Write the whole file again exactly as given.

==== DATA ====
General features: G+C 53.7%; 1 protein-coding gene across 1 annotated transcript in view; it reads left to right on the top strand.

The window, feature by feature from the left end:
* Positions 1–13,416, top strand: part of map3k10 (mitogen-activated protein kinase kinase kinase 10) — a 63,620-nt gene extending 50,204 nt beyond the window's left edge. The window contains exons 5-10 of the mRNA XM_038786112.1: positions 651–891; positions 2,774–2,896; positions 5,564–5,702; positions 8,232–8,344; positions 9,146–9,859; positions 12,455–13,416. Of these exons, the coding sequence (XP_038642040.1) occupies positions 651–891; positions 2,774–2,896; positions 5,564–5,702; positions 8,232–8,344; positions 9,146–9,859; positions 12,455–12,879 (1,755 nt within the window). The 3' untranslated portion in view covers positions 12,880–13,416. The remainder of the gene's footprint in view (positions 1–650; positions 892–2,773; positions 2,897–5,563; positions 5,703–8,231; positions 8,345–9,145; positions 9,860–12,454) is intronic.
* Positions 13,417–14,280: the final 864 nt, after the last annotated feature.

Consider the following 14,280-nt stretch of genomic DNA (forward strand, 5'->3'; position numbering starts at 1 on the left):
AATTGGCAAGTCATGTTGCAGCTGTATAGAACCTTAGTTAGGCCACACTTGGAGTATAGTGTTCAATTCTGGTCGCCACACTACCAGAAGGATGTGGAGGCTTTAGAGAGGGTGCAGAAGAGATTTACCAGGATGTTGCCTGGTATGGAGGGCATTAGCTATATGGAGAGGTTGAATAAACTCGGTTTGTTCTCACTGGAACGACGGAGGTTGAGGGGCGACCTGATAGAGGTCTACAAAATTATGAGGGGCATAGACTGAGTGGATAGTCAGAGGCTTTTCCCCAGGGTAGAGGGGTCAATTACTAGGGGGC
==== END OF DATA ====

General features: G+C 53.7%; 1 protein-coding gene across 1 annotated transcript in view; it reads left to right on the top strand.

The window, feature by feature from the left end:
* Positions 1–13,416, top strand: part of map3k10 (mitogen-activated protein kinase kinase kinase 10) — a 63,620-nt gene extending 50,204 nt beyond the window's left edge. The window contains exons 5-10 of the mRNA XM_038786112.1: positions 651–891; positions 2,774–2,896; positions 5,564–5,702; positions 8,232–8,344; positions 9,146–9,859; positions 12,455–13,416. Of these exons, the coding sequence (XP_038642040.1) occupies positions 651–891; positions 2,774–2,896; positions 5,564–5,702; positions 8,232–8,344; positions 9,146–9,859; positions 12,455–12,879 (1,755 nt within the window). The 3' untranslated portion in view covers positions 12,880–13,416. The remainder of the gene's footprint in view (positions 1–650; positions 892–2,773; positions 2,897–5,563; positions 5,703–8,231; positions 8,345–9,145; positions 9,860–12,454) is intronic.
* Positions 13,417–14,280: the final 864 nt, after the last annotated feature.

Consider the following 14,280-nt stretch of genomic DNA (forward strand, 5'->3'; position numbering starts at 1 on the left):
AATTGGCAAGTCATGTTGCAGCTGTATAGAACCTTAGTTAGGCCACACTTGGAGTATAGTGTTCAATTCTGGTCGCCACACTACCAGAAGGATGTGGAGGCTTTAGAGAGGGTGCAGAAGAGATTTACCAGGATGTTGCCTGGTATGGAGGGCATTAGCTATATGGAGAGGTTGAATAAACTCGGTTTGTTCTCACTGGAACGACGGAGGTTGAGGGGCGACCTGATAGAGGTCTACAAAATTATGAGGGGCATAGACTGAGTGGATAGTCAGAGGCTTTTCCCCAGGGTAGAGGGGTCAATTACTAGGGGGC